In what could be her last speech as California’s CIO, Teri Takai celebrates achievements of the past two and a half years, says there’s much work left to be done by the next administration.
SACRAMENTO, Calif. -- In what could be her last major speech as California’s technology chief, CIO Teri Takai invoked Psychology 101 when explaining how the state has improved its technology services and management during the past two and a half years, and what remains to be accomplished in the future.
Takai told an audience of private-sector IT executives on Thursday, Sept. 9, that California has made much progress on a range of issues -- from speedier procurement methods to the adoption of an enterprisewide information security plan -- during her tenure as CIO. But she said the state still has more ground to cover to meet its “basic” technology needs and position the next gubernatorial administration to focus on business-line applications instead of technology infrastructure.
Takai, who was named state CIO in late 2007, compared developing an effective California IT organization to Maslow’s Hierarchy of Needs -- a pyramid-shaped model for human welfare that says people cannot move on to other tasks until their basic needs, like safety and community, are fulfilled. Similarly Takai said that only after the state puts in place a robust technology platform, secures personal information and delivers successful IT projects can the organization truly impact policy and governance.
It remains to be seen if Takai’s successor -- Gov. Arnold Schwarzenegger is term limited in 2011 and Takai could be in line for a technology job in the U.S. Department of Defense -- will ascribe to such a theory. But what’s known is that come next year, the California Office of the State Chief Information Officer and the CIO position itself likely will be renamed and codified, pending legislation that’s coming to Schwarzenegger’s desk for his signature. The office will be renamed the California Technology Agency and led by the secretary of California technology, a change in nomenclature that Takai said will denote that the agency and CIO are on equal footing with other California departments.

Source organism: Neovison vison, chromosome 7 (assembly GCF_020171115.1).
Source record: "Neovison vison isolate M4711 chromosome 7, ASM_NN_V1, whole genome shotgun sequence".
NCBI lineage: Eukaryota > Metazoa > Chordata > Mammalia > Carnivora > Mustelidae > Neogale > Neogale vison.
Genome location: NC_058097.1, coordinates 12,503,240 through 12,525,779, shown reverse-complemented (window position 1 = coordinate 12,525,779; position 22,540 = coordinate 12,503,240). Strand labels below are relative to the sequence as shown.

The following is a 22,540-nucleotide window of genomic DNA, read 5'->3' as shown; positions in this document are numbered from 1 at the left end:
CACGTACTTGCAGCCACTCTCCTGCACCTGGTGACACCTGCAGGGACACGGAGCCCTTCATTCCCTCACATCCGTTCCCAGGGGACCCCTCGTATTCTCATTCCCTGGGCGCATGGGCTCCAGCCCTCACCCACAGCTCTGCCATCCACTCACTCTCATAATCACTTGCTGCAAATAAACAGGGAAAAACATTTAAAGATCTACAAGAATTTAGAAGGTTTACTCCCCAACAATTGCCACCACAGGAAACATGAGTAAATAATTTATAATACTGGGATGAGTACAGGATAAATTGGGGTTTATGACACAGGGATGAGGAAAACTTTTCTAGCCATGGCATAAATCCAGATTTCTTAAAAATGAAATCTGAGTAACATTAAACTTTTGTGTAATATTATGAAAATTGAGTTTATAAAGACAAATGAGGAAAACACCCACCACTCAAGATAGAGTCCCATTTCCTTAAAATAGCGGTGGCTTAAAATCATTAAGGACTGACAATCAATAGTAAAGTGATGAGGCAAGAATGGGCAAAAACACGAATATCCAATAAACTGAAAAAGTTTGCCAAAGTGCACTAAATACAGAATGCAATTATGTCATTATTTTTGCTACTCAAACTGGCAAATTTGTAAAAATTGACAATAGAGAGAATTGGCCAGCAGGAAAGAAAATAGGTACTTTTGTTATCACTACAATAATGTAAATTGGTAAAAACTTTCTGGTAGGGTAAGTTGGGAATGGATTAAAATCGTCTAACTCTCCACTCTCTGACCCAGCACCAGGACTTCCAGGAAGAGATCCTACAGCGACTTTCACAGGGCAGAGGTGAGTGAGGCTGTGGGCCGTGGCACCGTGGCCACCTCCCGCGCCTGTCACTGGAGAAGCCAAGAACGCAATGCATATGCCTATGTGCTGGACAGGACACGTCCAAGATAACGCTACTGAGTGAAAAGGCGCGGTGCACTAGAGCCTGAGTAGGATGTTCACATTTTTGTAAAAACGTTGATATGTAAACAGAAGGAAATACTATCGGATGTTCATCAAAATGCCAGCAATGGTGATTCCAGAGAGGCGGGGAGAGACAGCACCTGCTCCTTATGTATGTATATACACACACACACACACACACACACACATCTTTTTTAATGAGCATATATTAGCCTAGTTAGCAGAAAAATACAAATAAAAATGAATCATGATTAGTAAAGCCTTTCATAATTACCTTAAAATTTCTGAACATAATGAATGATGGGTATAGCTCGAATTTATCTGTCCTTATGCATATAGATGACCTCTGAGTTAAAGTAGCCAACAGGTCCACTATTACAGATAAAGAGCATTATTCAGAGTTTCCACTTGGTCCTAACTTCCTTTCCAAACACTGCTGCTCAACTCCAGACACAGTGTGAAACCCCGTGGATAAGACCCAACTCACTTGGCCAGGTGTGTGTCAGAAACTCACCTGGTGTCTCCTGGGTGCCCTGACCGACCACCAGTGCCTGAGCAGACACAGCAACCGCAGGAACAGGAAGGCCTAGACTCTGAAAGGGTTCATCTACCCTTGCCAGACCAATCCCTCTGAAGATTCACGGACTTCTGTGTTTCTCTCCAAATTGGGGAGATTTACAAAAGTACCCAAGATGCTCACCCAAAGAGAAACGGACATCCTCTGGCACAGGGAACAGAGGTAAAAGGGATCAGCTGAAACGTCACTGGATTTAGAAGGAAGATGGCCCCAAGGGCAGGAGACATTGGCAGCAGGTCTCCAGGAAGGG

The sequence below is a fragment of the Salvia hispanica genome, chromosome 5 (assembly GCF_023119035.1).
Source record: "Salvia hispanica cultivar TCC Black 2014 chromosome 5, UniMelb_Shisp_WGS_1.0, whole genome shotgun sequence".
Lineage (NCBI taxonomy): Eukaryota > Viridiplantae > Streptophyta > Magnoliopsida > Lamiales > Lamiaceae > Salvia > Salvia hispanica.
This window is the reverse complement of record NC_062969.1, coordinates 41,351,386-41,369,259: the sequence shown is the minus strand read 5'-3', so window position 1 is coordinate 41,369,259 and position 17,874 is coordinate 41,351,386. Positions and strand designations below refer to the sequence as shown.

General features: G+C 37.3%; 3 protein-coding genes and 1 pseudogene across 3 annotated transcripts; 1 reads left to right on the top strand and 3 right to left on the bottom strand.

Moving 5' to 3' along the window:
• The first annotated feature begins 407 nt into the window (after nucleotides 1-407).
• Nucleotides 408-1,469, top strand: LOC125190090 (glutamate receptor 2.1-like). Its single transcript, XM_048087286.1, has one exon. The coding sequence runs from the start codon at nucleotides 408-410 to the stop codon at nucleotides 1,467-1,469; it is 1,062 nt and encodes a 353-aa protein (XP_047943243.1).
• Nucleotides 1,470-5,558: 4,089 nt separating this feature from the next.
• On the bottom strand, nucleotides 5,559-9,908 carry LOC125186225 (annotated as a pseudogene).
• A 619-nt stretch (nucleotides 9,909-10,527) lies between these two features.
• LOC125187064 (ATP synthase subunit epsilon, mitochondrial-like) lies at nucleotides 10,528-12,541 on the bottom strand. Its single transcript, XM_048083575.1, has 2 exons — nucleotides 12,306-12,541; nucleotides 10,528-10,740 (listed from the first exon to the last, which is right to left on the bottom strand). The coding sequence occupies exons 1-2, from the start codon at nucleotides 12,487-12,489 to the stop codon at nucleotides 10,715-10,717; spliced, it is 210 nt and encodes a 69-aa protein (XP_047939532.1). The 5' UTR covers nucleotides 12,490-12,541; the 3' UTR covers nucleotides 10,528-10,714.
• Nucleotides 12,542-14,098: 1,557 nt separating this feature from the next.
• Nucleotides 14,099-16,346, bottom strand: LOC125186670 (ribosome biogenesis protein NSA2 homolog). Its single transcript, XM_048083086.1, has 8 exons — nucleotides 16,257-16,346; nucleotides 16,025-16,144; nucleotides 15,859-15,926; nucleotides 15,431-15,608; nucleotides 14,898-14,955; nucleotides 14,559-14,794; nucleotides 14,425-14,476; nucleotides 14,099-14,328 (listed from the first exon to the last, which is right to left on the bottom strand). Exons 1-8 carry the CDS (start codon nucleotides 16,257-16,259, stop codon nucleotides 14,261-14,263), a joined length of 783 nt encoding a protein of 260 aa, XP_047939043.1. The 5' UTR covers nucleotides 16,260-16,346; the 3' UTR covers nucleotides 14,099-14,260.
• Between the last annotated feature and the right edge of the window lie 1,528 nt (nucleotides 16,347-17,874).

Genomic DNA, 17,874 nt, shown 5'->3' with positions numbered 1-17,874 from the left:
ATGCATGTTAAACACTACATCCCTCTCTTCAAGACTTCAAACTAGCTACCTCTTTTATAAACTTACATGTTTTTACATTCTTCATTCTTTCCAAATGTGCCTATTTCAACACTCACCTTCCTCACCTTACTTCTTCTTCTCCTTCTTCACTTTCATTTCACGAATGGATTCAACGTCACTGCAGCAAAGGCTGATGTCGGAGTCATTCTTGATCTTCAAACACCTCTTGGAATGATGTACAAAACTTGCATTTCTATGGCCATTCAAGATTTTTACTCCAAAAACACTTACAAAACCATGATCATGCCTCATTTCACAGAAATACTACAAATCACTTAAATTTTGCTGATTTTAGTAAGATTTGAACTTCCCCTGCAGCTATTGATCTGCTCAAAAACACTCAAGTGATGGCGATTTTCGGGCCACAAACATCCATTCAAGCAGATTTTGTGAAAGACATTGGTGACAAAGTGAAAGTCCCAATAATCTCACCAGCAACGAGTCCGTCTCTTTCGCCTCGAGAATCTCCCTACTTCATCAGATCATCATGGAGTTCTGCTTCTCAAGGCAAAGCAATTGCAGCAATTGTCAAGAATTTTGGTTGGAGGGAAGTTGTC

The renamed technology agency will have the opportunity to build upon the foundation Takai has put in place during the past two years. Most prominently, she enacted a “federated” approach to IT consolidation that centralized enterprise policy under the CIO’s office but left some business decisions to the individual agencies. Takai said Thursday she knows her reputation as an IT consolidator preceded her when she came to California from Michigan state government, and that it will go with her when she leaves. She chose to do it in California not because of “consolidation for consolidation’s sake,” she said, but rather to provide the state’s basic technology needs more efficiently.
Takai counted among her biggest accomplishments the state’s ascension to No. 1-ranked state Web portal in the Center for Digital Government’s 2010 Best of the Web competition, and celebrated the state’s delivery of more than 90 IT projects in the last four years.
The state also has put more focus on project management and IT leadership, she said, as well as adopted an IT security roadmap, consolidated down to 8,200 servers and established the state’s first enterprise architecture, among numerous other feats.
However, more work remains to be done, she said, to further improve these foundational building blocks of IT. A sampling of Takai’s wish list for California’s future included “rationalizing” the state’s IT portfolio to identify and retire unnecessary and outdated systems, adopting a single statewide application for credit card processing, modernizing the state’s IT classifications for employees, and continuing to modernize the state’s legacy systems.
The state is also due to release RFPs for statewide storage and servers, as it continues to reduce data center floor space.
Although Takai has no more than a few months remaining in her current post, she said work will continue forward in the CIO’s office. The state isn’t close to being finished from a technology perspective, she said.